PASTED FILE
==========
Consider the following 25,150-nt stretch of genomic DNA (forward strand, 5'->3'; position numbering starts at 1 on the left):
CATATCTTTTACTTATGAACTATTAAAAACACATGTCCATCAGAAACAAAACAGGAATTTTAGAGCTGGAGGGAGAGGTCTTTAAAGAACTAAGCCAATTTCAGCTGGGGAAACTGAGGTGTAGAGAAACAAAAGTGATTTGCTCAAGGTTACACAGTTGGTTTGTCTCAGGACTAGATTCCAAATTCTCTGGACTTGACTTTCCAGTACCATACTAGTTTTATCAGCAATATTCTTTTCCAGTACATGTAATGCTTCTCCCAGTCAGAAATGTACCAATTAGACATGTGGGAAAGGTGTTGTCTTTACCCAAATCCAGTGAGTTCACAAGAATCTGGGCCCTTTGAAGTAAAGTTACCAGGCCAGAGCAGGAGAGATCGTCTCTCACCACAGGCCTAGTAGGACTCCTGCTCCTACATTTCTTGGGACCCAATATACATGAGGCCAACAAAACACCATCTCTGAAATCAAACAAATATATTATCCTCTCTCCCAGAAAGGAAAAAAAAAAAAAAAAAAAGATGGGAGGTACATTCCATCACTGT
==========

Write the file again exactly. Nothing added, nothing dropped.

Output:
Consider the following 25,150-nt stretch of genomic DNA (forward strand, 5'->3'; position numbering starts at 1 on the left):
CATATCTTTTACTTATGAACTATTAAAAACACATGTCCATCAGAAACAAAACAGGAATTTTAGAGCTGGAGGGAGAGGTCTTTAAAGAACTAAGCCAATTTCAGCTGGGGAAACTGAGGTGTAGAGAAACAAAAGTGATTTGCTCAAGGTTACACAGTTGGTTTGTCTCAGGACTAGATTCCAAATTCTCTGGACTTGACTTTCCAGTACCATACTAGTTTTATCAGCAATATTCTTTTCCAGTACATGTAATGCTTCTCCCAGTCAGAAATGTACCAATTAGACATGTGGGAAAGGTGTTGTCTTTACCCAAATCCAGTGAGTTCACAAGAATCTGGGCCCTTTGAAGTAAAGTTACCAGGCCAGAGCAGGAGAGATCGTCTCTCACCACAGGCCTAGTAGGACTCCTGCTCCTACATTTCTTGGGACCCAATATACATGAGGCCAACAAAACACCATCTCTGAAATCAAACAAATATATTATCCTCTCTCCCAGAAAGGAAAAAAAAAAAAAAAAAAAGATGGGAGGTACATTCCATCACTGT